First, the body's capillaries are given signals to tighten while the arterioles are given signals to expand. This increases the blood flow, white blood cells, and fluid towards the location of the wound.

As it happens, there is an increased protein count in the fluids, which then brings more water to the wounded area, thus resulting in swelling, heat, redness, pain, and stiffness.

These symptoms are just normal, except when your dog has a high fever and too much bleeding on the location of the wound. If so, it's best to bring your dog to the vet immediately for diagnosis and treatment.

Normally, it may take about a week for the inflammation to wear off, but it also depends on how severe the wound is as well as your dog's overall health. Look out for signs of possible infection such as prolonged pain, heat, redness, pus, and a foul smell coming from the area of the wound.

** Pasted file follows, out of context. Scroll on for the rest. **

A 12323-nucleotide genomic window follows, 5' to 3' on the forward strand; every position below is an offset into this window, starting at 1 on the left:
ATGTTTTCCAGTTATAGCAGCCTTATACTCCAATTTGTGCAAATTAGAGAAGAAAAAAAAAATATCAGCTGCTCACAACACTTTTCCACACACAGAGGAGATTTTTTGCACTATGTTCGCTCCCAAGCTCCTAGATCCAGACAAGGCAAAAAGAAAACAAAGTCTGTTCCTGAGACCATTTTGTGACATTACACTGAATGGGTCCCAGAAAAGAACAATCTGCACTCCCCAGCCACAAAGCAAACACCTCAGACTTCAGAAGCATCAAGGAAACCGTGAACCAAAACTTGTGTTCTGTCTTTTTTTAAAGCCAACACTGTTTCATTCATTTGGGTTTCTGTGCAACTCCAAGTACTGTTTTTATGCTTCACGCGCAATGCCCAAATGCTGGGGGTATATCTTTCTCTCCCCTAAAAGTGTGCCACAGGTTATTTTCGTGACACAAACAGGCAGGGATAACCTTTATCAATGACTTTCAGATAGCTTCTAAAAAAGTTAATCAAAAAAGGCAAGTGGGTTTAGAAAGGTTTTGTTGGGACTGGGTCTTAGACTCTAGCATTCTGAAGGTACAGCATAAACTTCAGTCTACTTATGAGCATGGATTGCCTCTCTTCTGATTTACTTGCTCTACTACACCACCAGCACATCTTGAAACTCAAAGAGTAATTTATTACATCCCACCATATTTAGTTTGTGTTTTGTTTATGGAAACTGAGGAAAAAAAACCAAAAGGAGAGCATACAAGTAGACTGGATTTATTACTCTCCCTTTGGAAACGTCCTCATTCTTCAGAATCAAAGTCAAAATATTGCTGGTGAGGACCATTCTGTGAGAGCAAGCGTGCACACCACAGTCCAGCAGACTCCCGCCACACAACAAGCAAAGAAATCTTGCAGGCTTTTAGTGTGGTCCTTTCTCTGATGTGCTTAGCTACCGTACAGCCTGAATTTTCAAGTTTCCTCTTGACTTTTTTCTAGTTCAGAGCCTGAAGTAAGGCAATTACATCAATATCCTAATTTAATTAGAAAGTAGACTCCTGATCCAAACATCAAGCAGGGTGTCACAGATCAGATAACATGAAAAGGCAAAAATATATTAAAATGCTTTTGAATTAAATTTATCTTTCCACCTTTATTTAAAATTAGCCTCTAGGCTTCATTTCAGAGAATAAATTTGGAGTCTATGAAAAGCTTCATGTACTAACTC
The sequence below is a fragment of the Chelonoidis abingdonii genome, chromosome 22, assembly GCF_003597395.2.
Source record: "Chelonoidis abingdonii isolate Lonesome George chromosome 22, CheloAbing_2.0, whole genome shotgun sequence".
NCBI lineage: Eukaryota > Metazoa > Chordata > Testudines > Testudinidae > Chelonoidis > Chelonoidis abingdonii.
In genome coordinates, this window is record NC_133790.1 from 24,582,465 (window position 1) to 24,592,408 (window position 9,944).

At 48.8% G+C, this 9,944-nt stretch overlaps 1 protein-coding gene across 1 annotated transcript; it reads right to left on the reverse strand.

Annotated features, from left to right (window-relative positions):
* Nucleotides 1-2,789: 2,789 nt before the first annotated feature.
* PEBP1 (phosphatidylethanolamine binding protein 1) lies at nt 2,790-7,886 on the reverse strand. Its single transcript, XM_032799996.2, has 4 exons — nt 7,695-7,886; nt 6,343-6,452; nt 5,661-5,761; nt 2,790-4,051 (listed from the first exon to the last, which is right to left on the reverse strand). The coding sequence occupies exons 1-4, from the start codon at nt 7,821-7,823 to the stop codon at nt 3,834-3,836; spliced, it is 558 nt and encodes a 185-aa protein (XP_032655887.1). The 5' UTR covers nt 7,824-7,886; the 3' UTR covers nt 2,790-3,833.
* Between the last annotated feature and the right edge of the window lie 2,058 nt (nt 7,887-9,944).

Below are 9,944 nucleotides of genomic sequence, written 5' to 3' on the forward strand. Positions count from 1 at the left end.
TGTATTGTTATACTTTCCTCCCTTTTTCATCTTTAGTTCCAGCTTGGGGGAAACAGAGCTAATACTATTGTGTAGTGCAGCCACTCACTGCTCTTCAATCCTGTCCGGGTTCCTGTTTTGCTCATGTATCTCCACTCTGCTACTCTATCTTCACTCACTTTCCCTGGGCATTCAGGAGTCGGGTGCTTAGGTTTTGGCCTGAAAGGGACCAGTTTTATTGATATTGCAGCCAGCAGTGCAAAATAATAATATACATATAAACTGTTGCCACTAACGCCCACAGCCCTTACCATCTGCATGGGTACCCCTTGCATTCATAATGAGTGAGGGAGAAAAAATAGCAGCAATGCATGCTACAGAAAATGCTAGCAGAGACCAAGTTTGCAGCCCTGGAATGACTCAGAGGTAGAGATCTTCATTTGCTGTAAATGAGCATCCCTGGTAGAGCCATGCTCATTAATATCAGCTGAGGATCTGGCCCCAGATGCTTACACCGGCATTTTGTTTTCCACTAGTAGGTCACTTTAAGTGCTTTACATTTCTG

The next stage is debridement, which occurs in the next few hours. This stage may come in two forms, depending on the severity of your dog's wound.

In an acute wound, the white blood cells that have rushed to the area of the wound now begin to attack by getting rid of any foreign particles that may be found on the wound, removing debris as well as dead cells. This is part of the body's natural response where cells come to the rescue.

On the other hand, if the wound appears black or blue, white and thin, and is leather-like, this may translate to the presence of dead tissue that would need the help of a surgeon to be debrided.